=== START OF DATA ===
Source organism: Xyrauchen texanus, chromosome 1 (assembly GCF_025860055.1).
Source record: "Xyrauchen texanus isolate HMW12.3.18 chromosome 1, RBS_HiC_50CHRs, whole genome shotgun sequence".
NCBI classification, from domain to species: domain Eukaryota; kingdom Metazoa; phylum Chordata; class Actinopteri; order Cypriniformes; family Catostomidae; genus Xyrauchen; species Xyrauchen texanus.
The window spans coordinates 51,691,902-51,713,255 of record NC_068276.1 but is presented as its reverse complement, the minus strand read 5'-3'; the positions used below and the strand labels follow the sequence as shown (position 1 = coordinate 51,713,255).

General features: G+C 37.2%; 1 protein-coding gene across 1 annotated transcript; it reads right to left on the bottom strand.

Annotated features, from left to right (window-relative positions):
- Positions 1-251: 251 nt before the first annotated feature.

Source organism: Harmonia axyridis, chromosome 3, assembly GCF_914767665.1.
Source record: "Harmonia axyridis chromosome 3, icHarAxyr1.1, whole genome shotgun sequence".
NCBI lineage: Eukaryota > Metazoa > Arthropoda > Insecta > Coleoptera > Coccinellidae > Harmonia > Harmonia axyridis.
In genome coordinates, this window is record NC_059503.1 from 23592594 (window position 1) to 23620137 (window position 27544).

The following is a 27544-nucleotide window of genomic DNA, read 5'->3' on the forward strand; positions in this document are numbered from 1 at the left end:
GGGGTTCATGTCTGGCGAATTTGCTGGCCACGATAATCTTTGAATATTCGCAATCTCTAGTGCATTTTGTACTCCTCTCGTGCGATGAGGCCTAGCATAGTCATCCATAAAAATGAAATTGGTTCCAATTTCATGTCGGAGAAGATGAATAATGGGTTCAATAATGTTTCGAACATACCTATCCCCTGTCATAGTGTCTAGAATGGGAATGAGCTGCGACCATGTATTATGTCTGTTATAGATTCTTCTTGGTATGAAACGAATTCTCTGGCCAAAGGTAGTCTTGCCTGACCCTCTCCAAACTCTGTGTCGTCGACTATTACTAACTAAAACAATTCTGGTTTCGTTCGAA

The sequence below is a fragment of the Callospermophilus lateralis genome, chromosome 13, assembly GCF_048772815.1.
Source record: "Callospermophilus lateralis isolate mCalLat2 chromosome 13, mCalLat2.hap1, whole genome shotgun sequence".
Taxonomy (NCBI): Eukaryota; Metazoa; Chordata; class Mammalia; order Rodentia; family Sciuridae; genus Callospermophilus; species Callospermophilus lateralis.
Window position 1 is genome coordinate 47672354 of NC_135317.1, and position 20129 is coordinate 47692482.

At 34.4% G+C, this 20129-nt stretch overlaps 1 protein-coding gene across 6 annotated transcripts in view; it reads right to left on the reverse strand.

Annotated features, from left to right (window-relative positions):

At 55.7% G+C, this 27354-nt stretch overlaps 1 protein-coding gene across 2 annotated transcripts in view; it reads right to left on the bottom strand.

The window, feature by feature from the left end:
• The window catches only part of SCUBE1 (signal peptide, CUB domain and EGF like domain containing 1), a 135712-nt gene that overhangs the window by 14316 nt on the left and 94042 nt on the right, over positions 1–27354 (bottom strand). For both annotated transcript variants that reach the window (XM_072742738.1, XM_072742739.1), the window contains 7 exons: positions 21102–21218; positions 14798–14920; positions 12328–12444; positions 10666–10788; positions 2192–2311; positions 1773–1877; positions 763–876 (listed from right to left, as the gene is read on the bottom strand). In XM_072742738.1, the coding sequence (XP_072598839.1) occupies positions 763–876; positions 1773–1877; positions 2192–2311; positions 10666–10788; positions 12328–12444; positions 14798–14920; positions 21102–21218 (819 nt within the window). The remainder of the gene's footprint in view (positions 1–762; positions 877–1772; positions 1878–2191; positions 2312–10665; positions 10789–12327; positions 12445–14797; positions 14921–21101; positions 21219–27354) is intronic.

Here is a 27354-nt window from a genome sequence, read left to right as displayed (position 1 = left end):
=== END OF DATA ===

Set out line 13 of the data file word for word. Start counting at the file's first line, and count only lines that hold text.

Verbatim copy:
GGGGTTCATGTCTGGCGAATTTGCTGGCCACGATAATCTTTGAATATTCGCAATCTCTAGTGCATTTTGTACTCCTCTCGTGCGATGAGGCCTAGCATAGTCATCCATAAAAATGAAATTGGTTCCAATTTCATGTCGGAGAAGATGAATAATGGGTTCAATAATGTTTCGAACATACCTATCCCCTGTCATAGTGTCTAGAATGGGAATGAGCTGCGACCATGTATTATGTCTGTTATAGATTCTTCTTGGTATGAAACGAATTCTCTGGCCAAAGGTAGTCTTGCCTGACCCTCTCCAAACTCTGTGTCGTCGACTATTACTAACTAAAACAATTCTGGTTTCGTTCGAA